The Chronicles of Narnia: The Lion, The Witch, and The Wardrobe

July 7th, 2008

Growing up, I absolutely adored the Chronicles of Narnia books even though most of my friends had never heard of them (they were all ‘Tolkien’ this and ‘Gandalf’ that). I therefore assumed that the series was just kind of an almost unknown treasure that I had found. I still have the box-set I got as a birthday present so many years ago, though it’s significantly more worn now.

Fast forward a bunch of years and books like the Lord of the Rings series are being made into movies and making me think back to those other fantasy novels I read as a young ‘un. So I start to look into my old standbys again and what do I find? That a movie is going to be based on the Narnia universe. And movies ultimately mean video game tie-ins.

Now, I’m fully aware that movie-based tie-in video games to movies are generally awful, so I was expecting the game based on the movie based on the book The Lion, The Witch, and The Wardrobe to be bad. I mean, it’s already two degrees separated from the source material, so any similarities to the actual novel would probably be the result of some kind of divine intervention, or a complete accident. But I was also aware that I would probably never again see a Narnia game again in my lifetime, so if I wanted to seize the opportunity to take two of my childhood passions and smoosh them together to see what I got, now would be the time.

And what did I find?

Well, that’s a great question, actually. The game is definitely based on the movie which is based on the book that I read. The four children are in the game and have to defeat the White Witch somehow. You do this by guiding the Pevensies around twisty little paths, all alike, in your search to kill stuff. Each one has strengths, and you have to switch between them to utilize them to their fullest. But the White Witch isn’t going to stand idly by and wait for you to saunter up to her palace and topple her from her cushy job. She sends wave upon wave of enemies to accost you at every turn, making you fight your way pretty much anywhere you decide you want to go.

Narnia: LWW

And that’s actually kind of a problem for me. Enemies constantly come at you, forcing you to either fight them or run away. If you fight enough of them you’ll eventually get stronger, but if you run away you’ll retain more of your precious health points. For some reason the kids start the game out exceptionally weak, and it’s just a lot of slogging through the enemies to proceed, assuming you don’t manage to get one or more of them killed off somehow. Then it’s spending time trying to figure out how to resurrect them while you’re trying to fend off a pack of wolves with what amounts to a slightly-sharpened stick with an eraser stuck on the point.

The other problem I had was that the featureless landscape of the ‘constantly winter and never Christmas’ landmass that you have to explore. I got a few quests from the indigenous creatures, but never could accurately divine where in the vast expanses of sameness I was supposed to try and go. Which led to three things:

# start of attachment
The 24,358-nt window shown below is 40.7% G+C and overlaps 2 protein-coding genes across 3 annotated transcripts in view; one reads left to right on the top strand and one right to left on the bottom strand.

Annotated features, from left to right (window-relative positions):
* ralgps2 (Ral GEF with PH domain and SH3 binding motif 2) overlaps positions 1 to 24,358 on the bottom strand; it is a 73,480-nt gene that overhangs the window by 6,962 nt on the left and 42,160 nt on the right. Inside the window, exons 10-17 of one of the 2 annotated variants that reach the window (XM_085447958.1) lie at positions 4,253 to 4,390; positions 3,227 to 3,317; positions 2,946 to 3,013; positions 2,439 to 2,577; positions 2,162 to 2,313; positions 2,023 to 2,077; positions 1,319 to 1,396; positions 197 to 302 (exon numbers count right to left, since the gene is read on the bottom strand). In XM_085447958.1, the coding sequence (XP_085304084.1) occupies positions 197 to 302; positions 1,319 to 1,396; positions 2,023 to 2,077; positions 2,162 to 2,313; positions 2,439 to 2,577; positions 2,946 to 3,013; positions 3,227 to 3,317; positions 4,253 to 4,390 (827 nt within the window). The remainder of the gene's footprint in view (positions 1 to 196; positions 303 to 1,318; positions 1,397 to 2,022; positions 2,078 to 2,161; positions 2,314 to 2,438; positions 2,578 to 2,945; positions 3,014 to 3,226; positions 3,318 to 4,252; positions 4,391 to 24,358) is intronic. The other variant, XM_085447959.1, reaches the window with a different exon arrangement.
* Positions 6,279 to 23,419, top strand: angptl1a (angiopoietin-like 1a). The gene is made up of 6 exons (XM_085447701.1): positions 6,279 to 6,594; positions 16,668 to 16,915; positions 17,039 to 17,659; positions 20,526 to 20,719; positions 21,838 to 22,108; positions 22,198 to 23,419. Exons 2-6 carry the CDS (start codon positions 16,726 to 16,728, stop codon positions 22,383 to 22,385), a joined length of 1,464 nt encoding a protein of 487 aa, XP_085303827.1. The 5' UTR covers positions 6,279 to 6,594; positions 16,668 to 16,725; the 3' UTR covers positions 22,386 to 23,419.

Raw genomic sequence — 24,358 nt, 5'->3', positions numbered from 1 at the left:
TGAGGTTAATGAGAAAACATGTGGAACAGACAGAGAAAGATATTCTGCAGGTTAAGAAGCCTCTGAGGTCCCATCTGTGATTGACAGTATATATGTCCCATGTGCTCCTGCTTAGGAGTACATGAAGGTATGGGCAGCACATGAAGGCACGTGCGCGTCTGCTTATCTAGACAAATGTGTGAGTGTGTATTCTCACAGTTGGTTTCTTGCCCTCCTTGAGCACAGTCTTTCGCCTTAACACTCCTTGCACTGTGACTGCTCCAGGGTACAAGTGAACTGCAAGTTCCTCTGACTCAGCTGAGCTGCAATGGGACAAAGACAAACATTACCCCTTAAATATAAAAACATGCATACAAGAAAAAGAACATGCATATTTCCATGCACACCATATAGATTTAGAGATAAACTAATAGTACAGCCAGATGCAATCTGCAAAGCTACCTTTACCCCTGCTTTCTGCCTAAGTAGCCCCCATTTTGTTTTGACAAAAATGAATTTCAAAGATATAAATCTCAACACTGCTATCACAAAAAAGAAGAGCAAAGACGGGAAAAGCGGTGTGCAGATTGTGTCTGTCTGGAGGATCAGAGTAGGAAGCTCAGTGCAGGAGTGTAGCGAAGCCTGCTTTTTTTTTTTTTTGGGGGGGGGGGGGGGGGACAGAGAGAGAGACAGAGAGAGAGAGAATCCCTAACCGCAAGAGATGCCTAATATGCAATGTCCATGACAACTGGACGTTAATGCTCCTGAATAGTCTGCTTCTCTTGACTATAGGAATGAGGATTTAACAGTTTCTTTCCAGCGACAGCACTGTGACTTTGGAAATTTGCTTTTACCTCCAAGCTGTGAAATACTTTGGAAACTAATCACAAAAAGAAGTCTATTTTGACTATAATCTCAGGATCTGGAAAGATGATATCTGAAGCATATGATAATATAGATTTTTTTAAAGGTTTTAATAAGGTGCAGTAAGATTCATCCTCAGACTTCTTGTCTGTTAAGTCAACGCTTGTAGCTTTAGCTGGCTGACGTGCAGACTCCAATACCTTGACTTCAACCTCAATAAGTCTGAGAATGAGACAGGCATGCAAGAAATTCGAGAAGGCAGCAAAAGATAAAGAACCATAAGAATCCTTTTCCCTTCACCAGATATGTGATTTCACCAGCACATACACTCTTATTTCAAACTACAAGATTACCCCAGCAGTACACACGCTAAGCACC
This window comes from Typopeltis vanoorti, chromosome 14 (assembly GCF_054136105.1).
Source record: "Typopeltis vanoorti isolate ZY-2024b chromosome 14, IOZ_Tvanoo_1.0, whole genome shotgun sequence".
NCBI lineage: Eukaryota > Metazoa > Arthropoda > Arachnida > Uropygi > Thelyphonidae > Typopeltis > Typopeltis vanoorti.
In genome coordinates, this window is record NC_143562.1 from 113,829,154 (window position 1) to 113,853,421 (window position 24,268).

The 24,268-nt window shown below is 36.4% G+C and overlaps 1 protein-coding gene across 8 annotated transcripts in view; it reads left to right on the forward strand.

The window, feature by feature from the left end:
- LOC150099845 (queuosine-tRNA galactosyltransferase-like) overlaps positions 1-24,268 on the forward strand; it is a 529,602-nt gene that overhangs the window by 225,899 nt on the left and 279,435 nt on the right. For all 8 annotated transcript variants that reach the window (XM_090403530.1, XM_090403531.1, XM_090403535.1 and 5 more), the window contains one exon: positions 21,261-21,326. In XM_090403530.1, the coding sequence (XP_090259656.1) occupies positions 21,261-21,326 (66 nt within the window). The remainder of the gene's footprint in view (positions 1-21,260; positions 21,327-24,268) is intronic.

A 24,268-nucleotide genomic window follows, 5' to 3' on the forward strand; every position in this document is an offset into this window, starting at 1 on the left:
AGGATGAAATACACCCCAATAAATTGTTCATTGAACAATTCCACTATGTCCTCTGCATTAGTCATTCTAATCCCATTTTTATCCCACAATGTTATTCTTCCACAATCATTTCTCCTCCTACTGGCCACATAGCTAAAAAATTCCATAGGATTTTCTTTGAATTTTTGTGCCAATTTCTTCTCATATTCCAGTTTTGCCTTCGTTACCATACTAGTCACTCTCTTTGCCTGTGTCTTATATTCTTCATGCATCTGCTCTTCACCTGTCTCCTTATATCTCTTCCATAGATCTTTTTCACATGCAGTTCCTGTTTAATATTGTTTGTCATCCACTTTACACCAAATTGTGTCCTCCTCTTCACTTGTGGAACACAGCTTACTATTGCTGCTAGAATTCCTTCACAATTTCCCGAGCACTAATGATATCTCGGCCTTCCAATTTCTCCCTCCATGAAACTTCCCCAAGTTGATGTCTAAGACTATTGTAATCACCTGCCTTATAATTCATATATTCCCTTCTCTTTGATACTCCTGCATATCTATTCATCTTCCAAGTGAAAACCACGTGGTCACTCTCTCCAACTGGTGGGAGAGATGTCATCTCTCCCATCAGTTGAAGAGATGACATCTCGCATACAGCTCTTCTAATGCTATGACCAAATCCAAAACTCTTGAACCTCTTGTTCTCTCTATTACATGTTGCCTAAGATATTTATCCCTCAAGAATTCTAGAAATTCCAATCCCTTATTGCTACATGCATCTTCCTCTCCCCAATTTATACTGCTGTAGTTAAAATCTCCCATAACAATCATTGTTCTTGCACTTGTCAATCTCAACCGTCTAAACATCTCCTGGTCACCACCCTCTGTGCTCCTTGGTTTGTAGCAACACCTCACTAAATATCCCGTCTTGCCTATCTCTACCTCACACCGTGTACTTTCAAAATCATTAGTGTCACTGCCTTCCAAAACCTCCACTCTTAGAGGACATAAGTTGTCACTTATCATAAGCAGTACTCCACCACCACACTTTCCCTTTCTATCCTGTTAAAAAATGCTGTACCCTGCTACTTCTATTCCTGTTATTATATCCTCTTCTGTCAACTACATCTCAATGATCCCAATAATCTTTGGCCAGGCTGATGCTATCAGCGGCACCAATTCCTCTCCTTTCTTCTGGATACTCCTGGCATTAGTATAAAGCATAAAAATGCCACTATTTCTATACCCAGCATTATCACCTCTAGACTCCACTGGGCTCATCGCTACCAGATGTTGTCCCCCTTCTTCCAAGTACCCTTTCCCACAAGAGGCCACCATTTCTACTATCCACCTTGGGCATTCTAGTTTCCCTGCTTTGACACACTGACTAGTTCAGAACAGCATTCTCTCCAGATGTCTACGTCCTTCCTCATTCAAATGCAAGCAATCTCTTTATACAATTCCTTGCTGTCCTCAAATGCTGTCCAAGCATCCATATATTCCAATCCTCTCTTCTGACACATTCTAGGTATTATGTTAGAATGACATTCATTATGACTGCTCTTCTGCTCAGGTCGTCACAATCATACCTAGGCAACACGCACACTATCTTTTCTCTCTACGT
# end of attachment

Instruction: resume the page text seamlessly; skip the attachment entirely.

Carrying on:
1. Me getting hopelessly lost
  2. Me running around in circles killing wolves with a Bonk Stick
  3. Me turning this game off, sticking it back into its protective case, and then dreading the day that the Prince Caspian game comes out.

Pokémon Diamond

July 6th, 2008

I kind of implied it in yesterday’s entry but you just won’t get a lot of mileage out of My Pokémon Ranch if you don’t have a copy of one of the DS games to connect with it. But, shocker of shockers, I certainly do have one of the DS games to link up with it.

You might be asking yourself why on Earth would I want to buy another Pokémon game. And to that I can only say that you apparently don’t know me very well. I just kind of like the series, that’s all. The games are as deep as you want them to be, and I have the opportunity to catch innocent wild creatures and force them to do my bidding, satiating my God complex… Okay, not really. I just like goofing around with it, trying out the different moves, checking out the variety of monsters, and generally trying to create my super-awesome nigh-unbeatable team… which actually usually turns out to be quite beatable.

There is a story in this game, but it really is just kind of a framework for you to work in that slowly introduces you to the world, its inhabitants, and the bizarre organized pokémon fighting culture that has somehow pervaded its world.

Or you could catch them and dress them up to participate in contests instead of fighting them. Or you could dispense with fighting completely and navigate the underground network and attempt to find hidden treasures.

But probably the most interesting part of the game is that it takes advantage of the DS’s wireless capabilities to connect to the Nebulous Internet. You can use this newfangled tech-a-nology to trade whatever you’ve collected with other folks around the world. The interface could use a little work. You can’t, for instance, search for something unless you’ve seen it first. This makes it kind of tough to ‘catch ‘em all’ since lots of the ones you’ll need to actually do that will never cross your paths without some… creative shenanigans.

You might remember that the DS, on the bottom, has a slot that will accommodate one Game Boy Advance cartridge. Once you reach a certain point in your DS adventure, you can utilize the kinda super-secret transfer method to move your monsters that you worked so hard to get in the Game Boy titles over to your DS game. Which certainly will help speed things along, but will definitely leave your prior-generation title bereft of all your hard-gotten uber-characters, which would make it kind of tough to go back and play it… if you were so inclined. Which, history has shown, will happen from time to time.